Broods eggs on the underneath their bodies

Releases in egg into the water

Shrimp vs Fish – What is The Difference?

Both shrimp and fish are aquatic life, they are both seafood and a rich source of protein. Both of them are cold-blooded, predators and scavengers they breathe with their gills but they belong to different classes, shrimps are arthropods of the crustacean sub- phylum while fish are chordates.

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They also differ in size and physical structure.

Here is the list of differences between shrimp and fish.



Belong to the phylum arthropods and the class crustacean

Belong to the phylum chordata and the clacc craniate

Have an external skeleton (exoskeleton)

Have an internal skeleton

Have 10 sets of limbs for propelling themselves through the water and walking on the ocean beds

Have no limbs but have fins for swimming

The abdomen is segmented and encased in a hardened shell that serves as a type armor

The head, abdomen and thorax are very flexible. The muscles over the bone frame is covered by skin and most fish have scales

They are invertebrates

They are vertebrates

Now, with that background knowledge about, shrimp, prawns and fish, let’s look at the relationship between shrimp and diabetes.

Can Diabetics Eat Shrimp?

Aside from eating nutritious food, one of the things people with diabetes should aim for while enjoying their meals is to eliminate excess carbs from their diet because this can spike their blood glucose levels. To achieve this, people with diabetes simply go for foods that are low in carbs.

Shrimp is one of the best food choices for people with diabetes. It has very little or no carbs, low in calories, and high in protein and water. It also contains more than 20 different vitamins and minerals that help to promote a healthy body like sodium, iodine zinc, calcium, iron, potassium, phosphorus, and manganese.

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It is high in the best types of omega 3 fatty acids, which is very important if you have diabetes and 100g of shrimp provides more than 50% of the daily requirement for Selenium. This mineral can help to ease inflammation and encourage a healthy heart.

Is Shrimp Good for Diabetics?

This shrimp is not just delicious and tasty but also healthy which makes it favorite seafood, for many including people with diabetes.

It is low in carb but high in protein. It is low in saturated fat and a rich source of omega 3 fatty acids which can make it an ideal diet for diabetics. This is because protein does not only help to stabilize the blood glucose level and in metabolizing fat, but it also satisfies and keeps one full for longer. It has almost zero carbs, so it will not spike your blood sugar.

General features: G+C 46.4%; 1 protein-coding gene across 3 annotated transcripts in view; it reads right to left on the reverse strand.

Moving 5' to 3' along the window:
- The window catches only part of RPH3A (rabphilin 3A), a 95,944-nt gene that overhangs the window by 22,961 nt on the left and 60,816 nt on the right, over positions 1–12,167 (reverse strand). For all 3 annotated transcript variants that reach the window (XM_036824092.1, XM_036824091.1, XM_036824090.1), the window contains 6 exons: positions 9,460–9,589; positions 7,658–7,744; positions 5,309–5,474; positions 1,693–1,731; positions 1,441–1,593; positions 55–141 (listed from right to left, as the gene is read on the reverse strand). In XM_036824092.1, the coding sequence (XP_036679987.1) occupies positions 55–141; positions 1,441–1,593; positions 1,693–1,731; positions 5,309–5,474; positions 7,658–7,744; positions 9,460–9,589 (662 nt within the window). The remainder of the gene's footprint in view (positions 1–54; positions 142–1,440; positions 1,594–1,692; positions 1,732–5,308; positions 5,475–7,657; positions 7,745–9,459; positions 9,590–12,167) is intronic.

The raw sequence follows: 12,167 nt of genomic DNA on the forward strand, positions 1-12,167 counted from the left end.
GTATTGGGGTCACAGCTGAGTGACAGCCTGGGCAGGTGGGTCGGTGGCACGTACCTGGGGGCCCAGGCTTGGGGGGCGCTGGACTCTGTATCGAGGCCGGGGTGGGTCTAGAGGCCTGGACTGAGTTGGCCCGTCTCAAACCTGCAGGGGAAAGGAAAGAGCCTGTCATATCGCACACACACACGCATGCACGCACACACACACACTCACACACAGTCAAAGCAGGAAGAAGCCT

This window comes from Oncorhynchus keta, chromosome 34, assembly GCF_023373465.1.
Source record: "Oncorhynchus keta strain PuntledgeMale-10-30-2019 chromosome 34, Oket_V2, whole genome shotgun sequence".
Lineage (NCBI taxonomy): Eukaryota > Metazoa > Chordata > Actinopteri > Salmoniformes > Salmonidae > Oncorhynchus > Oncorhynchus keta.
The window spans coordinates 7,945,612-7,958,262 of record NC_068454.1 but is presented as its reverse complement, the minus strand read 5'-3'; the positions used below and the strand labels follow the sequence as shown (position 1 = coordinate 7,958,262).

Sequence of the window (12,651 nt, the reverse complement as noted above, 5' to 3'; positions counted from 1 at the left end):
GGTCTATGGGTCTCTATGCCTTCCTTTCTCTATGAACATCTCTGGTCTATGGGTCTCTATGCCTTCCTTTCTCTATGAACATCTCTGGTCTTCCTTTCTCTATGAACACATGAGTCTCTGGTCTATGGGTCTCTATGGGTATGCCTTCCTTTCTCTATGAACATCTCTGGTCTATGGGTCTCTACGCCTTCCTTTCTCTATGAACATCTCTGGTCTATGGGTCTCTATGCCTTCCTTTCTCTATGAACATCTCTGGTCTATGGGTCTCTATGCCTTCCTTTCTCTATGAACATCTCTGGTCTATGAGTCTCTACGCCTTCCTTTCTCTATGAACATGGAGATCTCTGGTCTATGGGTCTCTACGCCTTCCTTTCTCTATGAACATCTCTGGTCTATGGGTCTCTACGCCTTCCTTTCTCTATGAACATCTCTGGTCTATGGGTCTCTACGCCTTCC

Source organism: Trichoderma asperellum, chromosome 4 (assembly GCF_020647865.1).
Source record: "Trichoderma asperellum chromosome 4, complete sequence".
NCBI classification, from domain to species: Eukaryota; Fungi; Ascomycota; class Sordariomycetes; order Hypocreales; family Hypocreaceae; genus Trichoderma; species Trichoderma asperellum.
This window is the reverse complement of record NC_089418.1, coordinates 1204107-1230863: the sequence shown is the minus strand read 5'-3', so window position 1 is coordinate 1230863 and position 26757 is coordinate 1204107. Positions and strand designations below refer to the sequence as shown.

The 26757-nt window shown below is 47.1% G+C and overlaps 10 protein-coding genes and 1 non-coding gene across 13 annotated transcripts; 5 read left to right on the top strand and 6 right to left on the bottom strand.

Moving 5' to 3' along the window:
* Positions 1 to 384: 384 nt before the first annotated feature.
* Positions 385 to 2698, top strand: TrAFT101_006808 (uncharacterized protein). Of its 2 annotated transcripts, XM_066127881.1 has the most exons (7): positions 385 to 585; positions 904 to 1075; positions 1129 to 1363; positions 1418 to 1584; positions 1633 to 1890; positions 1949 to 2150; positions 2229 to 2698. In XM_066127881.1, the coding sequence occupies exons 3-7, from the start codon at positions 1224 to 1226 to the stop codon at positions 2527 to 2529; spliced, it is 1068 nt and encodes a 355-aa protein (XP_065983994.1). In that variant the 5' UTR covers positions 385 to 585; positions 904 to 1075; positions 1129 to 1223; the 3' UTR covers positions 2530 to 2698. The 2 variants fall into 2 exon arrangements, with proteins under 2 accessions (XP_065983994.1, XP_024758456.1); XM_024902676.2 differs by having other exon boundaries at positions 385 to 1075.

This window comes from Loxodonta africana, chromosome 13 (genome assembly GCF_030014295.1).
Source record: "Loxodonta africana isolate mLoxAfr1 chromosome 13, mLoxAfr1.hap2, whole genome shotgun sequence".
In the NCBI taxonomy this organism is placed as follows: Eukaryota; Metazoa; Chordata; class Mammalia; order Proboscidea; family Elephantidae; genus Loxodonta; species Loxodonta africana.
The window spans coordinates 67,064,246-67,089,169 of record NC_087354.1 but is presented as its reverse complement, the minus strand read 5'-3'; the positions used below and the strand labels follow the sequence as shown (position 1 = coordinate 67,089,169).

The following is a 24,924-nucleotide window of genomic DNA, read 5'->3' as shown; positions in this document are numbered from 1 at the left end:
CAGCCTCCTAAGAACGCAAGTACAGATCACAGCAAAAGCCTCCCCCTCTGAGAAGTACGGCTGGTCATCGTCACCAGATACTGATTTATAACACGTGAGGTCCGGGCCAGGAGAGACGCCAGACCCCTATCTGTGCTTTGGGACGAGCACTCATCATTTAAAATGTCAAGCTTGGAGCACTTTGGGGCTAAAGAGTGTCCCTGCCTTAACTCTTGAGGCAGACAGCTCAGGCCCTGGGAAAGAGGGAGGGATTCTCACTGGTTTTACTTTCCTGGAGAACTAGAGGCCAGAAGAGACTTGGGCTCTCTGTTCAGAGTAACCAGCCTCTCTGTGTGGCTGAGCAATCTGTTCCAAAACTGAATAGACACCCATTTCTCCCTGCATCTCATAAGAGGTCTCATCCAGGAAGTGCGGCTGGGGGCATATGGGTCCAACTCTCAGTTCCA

Shrimp are low glycemic index food with almost zero carbs. Consuming it will not cause any spike in your blood glucose levels. Therefore, it is safe to include Shrimp in a diabetes diet.

Although shrimp is high in cholesterol, it is low in saturated fat, which means that the high cholesterol content can actually improve the bad cholesterol by increasing the good cholesterol and also reducing the triglycerides.

Shrimp is loaded with a lot of Omega-3 Fatty Acids that are vital for the overall health of a person with diabetes.

In diabetics, as a result of their bodies’ inability to respond normally to insulin, glucose can’t get across to damaged cell membranes at the normal rate. This increases the level of sugar in the bloodstream, which causes havoc in the body.

Omega-3 fatty acids help to maintain and repair damaged cell membranes. Shrimp is amassed with different types of Omega-3 fats. Most omega 3 fatty acids in shrimps are in animal form – (DHA and EPA), which is better than the omega-3 fatty acid in plant form (e.g. ALA).

They are healthy, easy to digest, and easy to absorb in the body.

What Does Research Say?

Sadly, there is hardly any high-level research on the benefits of shrimps for people with diabetes, but there are studies of the health benefits of the nutritional content of shrimps such as omega-3 fatty acids and astaxanthin.